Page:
${\displaystyle \mathbf {A} \cdot \mathbf {B} =A^{\mu }\eta _{\mu \nu }B^{\nu }=A_{\nu }B^{\nu }=A^{\mu }B_{\mu }}$

so in the matrix notation:

${\displaystyle \mathbf {A\cdot B} ={\begin{pmatrix}A_{0}&A_{1}&A_{2}&A_{3}\end{pmatrix}}{\begin{pmatrix}B^{0}\\B^{1}\\B^{2}\\B^{3}\end{pmatrix}}={\begin{pmatrix}B_{0}&B_{1}&B_{2}&B_{3}\end{pmatrix}}{\begin{pmatrix}A^{0}\\A^{1}\\A^{2}\\A^{3}\end{pmatrix}}}$

while for A and B each in covariant components:

${\displaystyle \mathbf {A} \cdot \mathbf {B} =A_{\mu }\eta ^{\mu \nu }B_{\nu }}$

with a similar matrix expression to the above.

Applying the Minkowski tensor to a four-vector A with itself we get:

${\displaystyle \mathbf {A\cdot A} =A^{\mu }\eta _{\mu \nu }A^{\nu }}$

which, depending on the case, may be considered the square, or its negative, of the length of the vector.

Following are two common choices for the metric tensor in the standard basis (essentially Cartesian coordinates). If orthogonal coordinates are used, there would be scale factors along the diagonal part of the spacelike part of the metric, while for general curvilinear coordinates the entire spacelike part of the metric would have components dependent on the curvilinear basis used.

##### Standard basis, (+−−−) signature

In the (+−−−) metric signature, evaluating the summation over indices gives:

${\displaystyle \mathbf {A} \cdot \mathbf {B} =A^{0}B^{0}-A^{1}B^{1}-A^{2}B^{2}-A^{3}B^{3}}$

while in matrix form:

${\displaystyle \mathbf {A\cdot B} ={\begin{pmatrix}A^{0}&A^{1}&A^{2}&A^{3}\end{pmatrix}}{\begin{pmatrix}1&0&0&0\\0&-1&0&0\\0&0&-1&0\\0&0&0&-1\end{pmatrix}}{\begin{pmatrix}B^{0}\\B^{1}\\B^{2}\\B^{3}\end{pmatrix}}}$

It is a recurring theme in special relativity to take the expression

${\displaystyle \mathbf {A} \cdot \mathbf {B} =A^{0}B^{0}-A^{1}B^{1}-A^{2}B^{2}-A^{3}B^{3}=C}$

in one reference frame, where C is the value of the inner product in this frame, and:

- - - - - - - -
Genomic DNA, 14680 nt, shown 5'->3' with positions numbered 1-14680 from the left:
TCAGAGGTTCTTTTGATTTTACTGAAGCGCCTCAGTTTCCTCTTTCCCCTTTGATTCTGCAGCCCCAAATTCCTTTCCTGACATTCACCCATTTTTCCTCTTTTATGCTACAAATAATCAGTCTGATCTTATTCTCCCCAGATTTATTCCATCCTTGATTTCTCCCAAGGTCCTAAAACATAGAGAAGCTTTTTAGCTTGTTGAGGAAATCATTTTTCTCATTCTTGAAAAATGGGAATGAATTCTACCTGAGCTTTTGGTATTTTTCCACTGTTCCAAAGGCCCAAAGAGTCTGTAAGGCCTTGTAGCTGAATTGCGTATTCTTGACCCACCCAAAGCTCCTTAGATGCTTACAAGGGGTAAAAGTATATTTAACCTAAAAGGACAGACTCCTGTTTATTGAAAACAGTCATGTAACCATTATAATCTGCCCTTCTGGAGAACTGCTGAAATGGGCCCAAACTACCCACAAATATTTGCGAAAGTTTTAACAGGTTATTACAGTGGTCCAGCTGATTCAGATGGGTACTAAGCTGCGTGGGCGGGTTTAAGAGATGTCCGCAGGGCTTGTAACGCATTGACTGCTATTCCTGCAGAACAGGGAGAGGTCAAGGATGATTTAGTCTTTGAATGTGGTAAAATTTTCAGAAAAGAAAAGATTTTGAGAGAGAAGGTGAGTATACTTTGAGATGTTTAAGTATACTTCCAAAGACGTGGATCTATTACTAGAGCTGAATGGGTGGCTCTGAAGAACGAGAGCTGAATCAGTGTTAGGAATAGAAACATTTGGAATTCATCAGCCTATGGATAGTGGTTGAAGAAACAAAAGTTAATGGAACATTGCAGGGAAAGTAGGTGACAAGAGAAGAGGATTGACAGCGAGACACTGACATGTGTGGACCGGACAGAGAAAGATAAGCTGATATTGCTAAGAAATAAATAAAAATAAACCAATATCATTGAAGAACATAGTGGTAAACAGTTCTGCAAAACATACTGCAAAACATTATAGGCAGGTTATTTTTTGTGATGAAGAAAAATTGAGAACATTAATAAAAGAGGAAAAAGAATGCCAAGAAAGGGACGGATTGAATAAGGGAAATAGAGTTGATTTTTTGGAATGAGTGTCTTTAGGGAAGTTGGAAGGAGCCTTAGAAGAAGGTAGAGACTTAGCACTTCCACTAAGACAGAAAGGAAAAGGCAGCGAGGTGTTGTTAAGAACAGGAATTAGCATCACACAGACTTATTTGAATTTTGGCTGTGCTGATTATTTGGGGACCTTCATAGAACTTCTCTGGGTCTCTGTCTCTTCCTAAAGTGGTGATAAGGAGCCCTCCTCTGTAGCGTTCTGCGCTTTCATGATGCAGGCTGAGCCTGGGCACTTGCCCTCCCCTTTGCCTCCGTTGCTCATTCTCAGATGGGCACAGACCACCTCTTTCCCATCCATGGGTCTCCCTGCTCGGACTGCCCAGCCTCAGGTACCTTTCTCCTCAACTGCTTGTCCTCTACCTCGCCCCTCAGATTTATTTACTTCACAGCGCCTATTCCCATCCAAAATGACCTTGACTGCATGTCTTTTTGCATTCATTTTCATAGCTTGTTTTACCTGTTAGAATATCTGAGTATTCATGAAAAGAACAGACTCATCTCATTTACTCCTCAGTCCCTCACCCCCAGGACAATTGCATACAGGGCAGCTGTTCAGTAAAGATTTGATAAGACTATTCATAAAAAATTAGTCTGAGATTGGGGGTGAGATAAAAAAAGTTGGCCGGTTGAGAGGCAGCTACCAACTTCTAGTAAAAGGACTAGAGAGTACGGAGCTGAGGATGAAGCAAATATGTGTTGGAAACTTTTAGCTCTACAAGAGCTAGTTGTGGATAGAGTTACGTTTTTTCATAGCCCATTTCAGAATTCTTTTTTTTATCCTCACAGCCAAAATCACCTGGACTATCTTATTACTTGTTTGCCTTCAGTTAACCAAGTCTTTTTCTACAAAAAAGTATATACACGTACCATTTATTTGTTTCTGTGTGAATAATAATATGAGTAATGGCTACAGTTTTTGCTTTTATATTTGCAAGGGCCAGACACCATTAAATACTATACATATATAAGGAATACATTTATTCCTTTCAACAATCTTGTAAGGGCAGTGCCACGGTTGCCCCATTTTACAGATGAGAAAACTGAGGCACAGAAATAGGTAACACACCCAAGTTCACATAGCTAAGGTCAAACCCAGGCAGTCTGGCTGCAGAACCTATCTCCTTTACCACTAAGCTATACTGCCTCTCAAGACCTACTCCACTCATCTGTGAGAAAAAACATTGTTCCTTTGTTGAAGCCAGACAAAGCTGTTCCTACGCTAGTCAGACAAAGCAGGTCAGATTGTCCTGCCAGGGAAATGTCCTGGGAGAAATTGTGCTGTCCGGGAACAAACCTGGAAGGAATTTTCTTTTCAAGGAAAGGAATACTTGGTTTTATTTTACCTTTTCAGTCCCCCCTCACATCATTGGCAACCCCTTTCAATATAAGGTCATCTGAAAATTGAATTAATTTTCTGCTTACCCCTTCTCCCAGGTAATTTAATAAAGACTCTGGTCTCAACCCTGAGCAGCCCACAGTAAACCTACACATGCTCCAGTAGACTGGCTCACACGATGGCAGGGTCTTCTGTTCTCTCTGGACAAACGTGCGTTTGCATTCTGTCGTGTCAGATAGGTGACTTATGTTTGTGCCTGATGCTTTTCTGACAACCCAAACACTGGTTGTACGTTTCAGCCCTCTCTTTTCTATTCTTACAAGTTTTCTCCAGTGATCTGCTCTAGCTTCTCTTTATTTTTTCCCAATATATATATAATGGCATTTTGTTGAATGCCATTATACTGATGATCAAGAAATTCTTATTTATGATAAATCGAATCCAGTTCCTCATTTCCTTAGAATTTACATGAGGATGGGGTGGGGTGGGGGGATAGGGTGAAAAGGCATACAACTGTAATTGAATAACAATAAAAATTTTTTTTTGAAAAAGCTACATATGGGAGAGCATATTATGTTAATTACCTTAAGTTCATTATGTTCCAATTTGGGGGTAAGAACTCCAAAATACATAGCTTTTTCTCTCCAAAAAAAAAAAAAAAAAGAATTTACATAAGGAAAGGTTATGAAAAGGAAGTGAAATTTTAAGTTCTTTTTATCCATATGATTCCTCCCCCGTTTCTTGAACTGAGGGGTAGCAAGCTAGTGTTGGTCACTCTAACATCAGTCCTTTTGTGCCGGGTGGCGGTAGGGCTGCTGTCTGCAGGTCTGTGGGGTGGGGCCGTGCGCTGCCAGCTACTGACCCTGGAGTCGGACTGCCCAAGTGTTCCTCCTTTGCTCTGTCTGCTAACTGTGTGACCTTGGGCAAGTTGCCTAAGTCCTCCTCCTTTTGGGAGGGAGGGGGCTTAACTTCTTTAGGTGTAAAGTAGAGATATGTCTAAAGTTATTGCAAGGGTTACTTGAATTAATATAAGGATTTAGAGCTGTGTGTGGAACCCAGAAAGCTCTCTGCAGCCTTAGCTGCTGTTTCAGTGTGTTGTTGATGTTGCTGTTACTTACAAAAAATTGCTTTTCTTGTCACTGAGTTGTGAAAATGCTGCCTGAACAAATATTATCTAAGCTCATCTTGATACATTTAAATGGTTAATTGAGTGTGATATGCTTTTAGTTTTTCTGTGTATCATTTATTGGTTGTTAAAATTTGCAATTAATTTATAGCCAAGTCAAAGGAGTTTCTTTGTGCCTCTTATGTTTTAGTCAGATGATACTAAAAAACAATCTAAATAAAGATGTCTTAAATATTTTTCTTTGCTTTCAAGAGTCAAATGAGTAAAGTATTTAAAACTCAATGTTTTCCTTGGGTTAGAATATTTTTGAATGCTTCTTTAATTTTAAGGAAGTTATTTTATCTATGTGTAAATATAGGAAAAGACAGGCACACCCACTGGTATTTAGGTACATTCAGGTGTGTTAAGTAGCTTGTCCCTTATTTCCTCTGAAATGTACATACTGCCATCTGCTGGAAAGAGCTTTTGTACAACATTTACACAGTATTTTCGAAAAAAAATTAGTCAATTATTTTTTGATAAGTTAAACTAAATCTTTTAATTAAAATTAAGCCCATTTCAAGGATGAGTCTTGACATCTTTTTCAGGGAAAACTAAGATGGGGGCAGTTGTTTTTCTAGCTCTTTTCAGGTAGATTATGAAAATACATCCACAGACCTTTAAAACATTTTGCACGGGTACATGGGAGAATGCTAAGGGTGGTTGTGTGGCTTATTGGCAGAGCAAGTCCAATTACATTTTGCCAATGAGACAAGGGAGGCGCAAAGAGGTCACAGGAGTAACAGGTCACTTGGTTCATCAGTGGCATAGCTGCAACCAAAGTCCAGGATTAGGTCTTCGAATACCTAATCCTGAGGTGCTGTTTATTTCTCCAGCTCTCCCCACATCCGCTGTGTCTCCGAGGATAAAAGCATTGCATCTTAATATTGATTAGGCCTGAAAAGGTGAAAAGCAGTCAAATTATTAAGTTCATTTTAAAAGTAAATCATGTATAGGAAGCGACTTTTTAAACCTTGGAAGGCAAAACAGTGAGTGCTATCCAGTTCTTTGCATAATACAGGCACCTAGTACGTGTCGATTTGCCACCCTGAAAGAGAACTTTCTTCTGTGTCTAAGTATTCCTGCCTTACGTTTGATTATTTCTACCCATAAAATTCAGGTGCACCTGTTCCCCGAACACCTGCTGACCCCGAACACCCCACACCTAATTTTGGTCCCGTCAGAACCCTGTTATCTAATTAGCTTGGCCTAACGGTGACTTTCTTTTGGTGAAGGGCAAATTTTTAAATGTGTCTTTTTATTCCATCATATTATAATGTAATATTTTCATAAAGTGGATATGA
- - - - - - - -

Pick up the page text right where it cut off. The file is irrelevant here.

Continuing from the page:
${\displaystyle \mathbf {A} '\cdot \mathbf {B} '={A'}^{0}{B'}^{0}-{A'}^{1}{B'}^{1}-{A'}^{2}{B'}^{2}-{A'}^{3}{B'}^{3}=C'}$

in another frame, in which C′ is the value of the inner product in this frame. Then since the inner product is an invariant, these must be equal:

${\displaystyle \mathbf {A} \cdot \mathbf {B} =\mathbf {A} '\cdot \mathbf {B} '}$

that is:

${\displaystyle C=A^{0}B^{0}-A^{1}B^{1}-A^{2}B^{2}-A^{3}B^{3}={A'}^{0}{B'}^{0}-{A'}^{1}{B'}^{1}-{A'}^{2}{B'}^{2}-{A'}^{3}{B'}^{3}}$

Considering that physical quantities in relativity are four-vectors, this equation has the appearance of a "conservation law", but there is no "conservation" involved. The primary significance of the Minkowski inner product is that for any two four-vectors, its value is invariant for all observers; a change of coordinates does not result in a change in value of the inner product. The components of the four-vectors change from one frame to another; A and A′ are connected by a Lorentz transformation, and similarly for B and B′, although the inner products are the same in all frames. Nevertheless, this type of expression is exploited in relativistic calculations on a par with conservation laws, since the magnitudes of components can be determined without explicitly performing any Lorentz transformations. A particular example is with energy and momentum in the energy-momentum relation derived from the four-momentum vector (see also below).